November 21, 2003

Backgammon: A Platonic Dialogue

Adeimantos: "So when do you think the U.S. military will be out of Iraq?"

Thrasymakhos: "September 2003, of course. Unless you think that the neoconservative hawks have more clout with George W. Bush than Karl Rove."

Glaukon: "And what happens then?"

Thrasymakhos: "A decent interval--three months, six months, a year... Then the proclamation of the Islamic Republic of Iraq. Then a proclamation that Iraq is not only Islamic but Shia--of the Party of Ali. Then conclusion of a close alliance with the Mullahs of Qom. Then much mediation on the crimes of the Ummayads 1300 years ago. Then an announcement that the As-Sabah of Kuwait and the Al-Saud of Arabia should start sharing a *lot* of their own oil revenues with the twin Shia Republics--or else.

Glaukon: But surely the United States will assure Kuwait that it has nothing to fear.

Thrasymakhos: And the leaders of the Shia Republics will point out that while it took Hizbullah 17 years to chase Israel out of Lebanon, it took Saddam Hussein only 1 1/2 years to chase the Americans out of Iraq, and that American bases in Kuwait are vulnerable to rockets launched from donkey carts. Better to share your oil revenues then to bet on the strength of a weak reed.

Glaukon: So you believe that the U.S. has to stay in Iraq--has to up its forces committed to Iraq--because if the Iraqi domino falls, Kuwait and Saudi Arabia will not be far behind?

Thrasymakhos: Believe? What's this "believe"? I'm a fictional character, remember. My role in the dialogue is to put forward the most depressing, cynical, and black view of the situation--unless, of course, you make it worth my while to say something else.

Glaukon: So what do you believe?

Thrasymakhos: If I believed anything, I would believe that Iran--like Reformation Geneva, Reformation Scotland, or Puritan England--is a revolutionary-religious power. Northwest Europe was urbanizing in the early modern period, Gutenberg had introduced printing, and so for the first time ever a large number of people in the cities uncertain how to live or what their identity was were given direct and unmediated access to the Holy Book. In Reformation Europe the result was disaster: religious war for a century and a half as different factions demanded that others believe in their version of the loving God, or die!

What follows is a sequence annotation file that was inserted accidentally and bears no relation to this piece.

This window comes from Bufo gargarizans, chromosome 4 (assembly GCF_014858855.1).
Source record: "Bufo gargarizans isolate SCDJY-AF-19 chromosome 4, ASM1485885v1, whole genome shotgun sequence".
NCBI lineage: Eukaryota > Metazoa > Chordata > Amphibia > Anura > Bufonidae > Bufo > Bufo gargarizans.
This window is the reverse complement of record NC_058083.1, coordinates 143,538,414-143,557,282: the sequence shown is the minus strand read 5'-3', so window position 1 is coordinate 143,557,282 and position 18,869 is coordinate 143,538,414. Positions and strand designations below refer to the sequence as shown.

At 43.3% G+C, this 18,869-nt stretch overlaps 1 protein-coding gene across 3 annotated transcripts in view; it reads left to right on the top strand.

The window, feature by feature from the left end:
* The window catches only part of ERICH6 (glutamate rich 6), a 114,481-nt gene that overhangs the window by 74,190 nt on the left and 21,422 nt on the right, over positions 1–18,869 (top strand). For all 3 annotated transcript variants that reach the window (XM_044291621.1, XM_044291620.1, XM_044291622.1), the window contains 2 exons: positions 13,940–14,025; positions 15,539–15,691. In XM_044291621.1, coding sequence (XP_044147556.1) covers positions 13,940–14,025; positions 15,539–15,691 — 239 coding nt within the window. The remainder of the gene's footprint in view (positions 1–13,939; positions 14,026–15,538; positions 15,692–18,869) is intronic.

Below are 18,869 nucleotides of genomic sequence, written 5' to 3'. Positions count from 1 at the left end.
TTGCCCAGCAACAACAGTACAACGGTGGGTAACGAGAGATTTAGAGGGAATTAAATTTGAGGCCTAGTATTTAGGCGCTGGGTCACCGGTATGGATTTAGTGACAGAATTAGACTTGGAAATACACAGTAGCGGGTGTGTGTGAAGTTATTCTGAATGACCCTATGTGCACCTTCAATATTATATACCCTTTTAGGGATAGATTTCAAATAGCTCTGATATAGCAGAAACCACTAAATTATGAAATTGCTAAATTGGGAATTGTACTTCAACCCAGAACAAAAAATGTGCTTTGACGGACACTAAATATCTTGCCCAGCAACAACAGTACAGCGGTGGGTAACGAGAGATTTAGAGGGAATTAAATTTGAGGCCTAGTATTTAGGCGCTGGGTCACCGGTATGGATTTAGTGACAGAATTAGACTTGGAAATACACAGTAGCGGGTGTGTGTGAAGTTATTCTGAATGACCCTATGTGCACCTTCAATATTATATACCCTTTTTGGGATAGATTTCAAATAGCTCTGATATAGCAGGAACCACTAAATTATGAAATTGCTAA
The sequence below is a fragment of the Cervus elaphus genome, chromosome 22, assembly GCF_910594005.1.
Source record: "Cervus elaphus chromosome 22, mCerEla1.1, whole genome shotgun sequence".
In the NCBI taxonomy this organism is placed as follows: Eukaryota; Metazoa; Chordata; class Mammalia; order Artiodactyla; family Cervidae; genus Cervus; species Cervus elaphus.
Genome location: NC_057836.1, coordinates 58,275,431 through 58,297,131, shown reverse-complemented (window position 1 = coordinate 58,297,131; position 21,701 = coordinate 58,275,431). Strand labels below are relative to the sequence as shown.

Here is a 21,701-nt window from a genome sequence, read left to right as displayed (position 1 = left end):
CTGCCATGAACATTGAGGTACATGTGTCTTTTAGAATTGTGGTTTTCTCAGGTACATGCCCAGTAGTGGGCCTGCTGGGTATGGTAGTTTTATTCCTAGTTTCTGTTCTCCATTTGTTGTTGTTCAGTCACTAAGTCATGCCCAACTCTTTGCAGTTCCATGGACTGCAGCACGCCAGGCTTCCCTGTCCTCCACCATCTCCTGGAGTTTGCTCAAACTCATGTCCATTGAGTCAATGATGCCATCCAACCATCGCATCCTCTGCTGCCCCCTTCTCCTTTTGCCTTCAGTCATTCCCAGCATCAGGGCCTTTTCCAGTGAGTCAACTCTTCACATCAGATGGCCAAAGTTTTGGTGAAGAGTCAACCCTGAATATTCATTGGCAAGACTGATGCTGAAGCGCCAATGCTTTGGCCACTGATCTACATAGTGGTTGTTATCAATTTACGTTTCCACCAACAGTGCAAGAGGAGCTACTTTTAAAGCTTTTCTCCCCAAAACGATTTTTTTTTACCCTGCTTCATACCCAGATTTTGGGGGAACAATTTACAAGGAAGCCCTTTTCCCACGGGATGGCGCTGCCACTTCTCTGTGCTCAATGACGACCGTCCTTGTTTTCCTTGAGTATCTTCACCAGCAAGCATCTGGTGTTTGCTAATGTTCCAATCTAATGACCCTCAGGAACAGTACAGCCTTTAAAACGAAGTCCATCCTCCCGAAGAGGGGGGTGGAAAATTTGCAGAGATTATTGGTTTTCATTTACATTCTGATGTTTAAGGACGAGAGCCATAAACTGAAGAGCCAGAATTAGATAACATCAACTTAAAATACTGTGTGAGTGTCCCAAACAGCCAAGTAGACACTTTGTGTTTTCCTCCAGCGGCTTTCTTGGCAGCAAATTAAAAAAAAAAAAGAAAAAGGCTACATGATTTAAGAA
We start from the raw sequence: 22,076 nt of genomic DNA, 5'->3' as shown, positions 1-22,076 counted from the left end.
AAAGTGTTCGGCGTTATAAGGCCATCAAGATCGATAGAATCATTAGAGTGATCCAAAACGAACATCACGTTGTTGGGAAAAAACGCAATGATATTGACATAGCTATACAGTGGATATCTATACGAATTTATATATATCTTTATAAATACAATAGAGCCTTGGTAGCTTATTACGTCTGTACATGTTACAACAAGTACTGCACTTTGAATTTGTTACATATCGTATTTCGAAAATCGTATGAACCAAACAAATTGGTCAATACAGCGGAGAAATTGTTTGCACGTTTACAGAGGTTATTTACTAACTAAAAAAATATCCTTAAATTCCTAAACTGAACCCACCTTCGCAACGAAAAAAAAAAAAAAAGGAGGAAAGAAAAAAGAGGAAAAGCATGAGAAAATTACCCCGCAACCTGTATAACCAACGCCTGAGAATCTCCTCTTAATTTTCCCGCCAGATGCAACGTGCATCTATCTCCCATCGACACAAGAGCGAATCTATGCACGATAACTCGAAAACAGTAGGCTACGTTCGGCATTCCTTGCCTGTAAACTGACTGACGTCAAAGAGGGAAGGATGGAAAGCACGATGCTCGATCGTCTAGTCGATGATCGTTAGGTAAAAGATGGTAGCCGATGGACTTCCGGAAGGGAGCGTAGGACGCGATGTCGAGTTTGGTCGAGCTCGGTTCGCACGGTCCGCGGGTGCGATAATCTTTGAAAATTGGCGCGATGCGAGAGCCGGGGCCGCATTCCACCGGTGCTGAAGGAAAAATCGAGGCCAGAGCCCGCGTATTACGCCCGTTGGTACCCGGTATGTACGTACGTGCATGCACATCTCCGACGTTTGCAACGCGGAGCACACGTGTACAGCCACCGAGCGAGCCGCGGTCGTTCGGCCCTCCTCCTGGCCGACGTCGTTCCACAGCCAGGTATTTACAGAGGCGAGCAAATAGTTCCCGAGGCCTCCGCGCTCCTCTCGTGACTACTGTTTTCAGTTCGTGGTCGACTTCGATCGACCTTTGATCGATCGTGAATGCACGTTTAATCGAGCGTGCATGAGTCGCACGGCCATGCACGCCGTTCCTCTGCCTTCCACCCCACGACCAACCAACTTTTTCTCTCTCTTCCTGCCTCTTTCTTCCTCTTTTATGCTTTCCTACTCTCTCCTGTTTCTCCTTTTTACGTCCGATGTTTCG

Adeimantos: Yes...

Thrasymakhos: The massacre of St. Bartholomew's Day...

Adeimantos: Yes...

Thrasymakhos: The Spanish Inquisition...

Adeimantos: Which no one expects. Yes...

Thrasymakhos: The sack of Magdeburg...

Adeimantos: Yes...

Thrasymakhos: The mass executions by England of prisoners captured from the wreck of the Spanish Armada...

Adeimantos: Yes...

Thrasymakhos: A century and a half of terror and bloodshed...

Adeimantos: Yes...

Thrasymakhos: Using the stained-glass windows of Canterbury Cathedral for musket practice, an action reminiscent of the destruction of the Buddhas of Bamiyan...

Adeimantos: You've made your point...

Thrasymakhos: When a newly-literate newly-urban middle class meets teh unmediated Holy Book for the first time, very bad things happen for generations. Iran is now writhing with fever in the Islamic Reformation, and...

Glaukon: And?

Thrasymakhos: The old policy--the dual containment policy--the Bush I-Clinton policy--of saying that Saddam Hussein is a very nasty man, but he keeps the blood and terror of the Islamic Reformation far from the south side of the Persian Gulf had a great deal to commend it. It was very hard on the Iraqi people to be ruled by such a tyrant, yes. But was it worse in total than what Bush's invasion of Iraq has set in motion throughout the Middle East? That is far from clear.

Alkibiades: If I may?

Sokrates: Yes?

Alkibiades: I have been playing backgammon.

Sokrates: Backgammon?

Alkibiades: Online. You log on, and play backgammon online. Lots of Iranians logged on too: I've been playing lots of backgammon with Iranians.

Sokrates: And?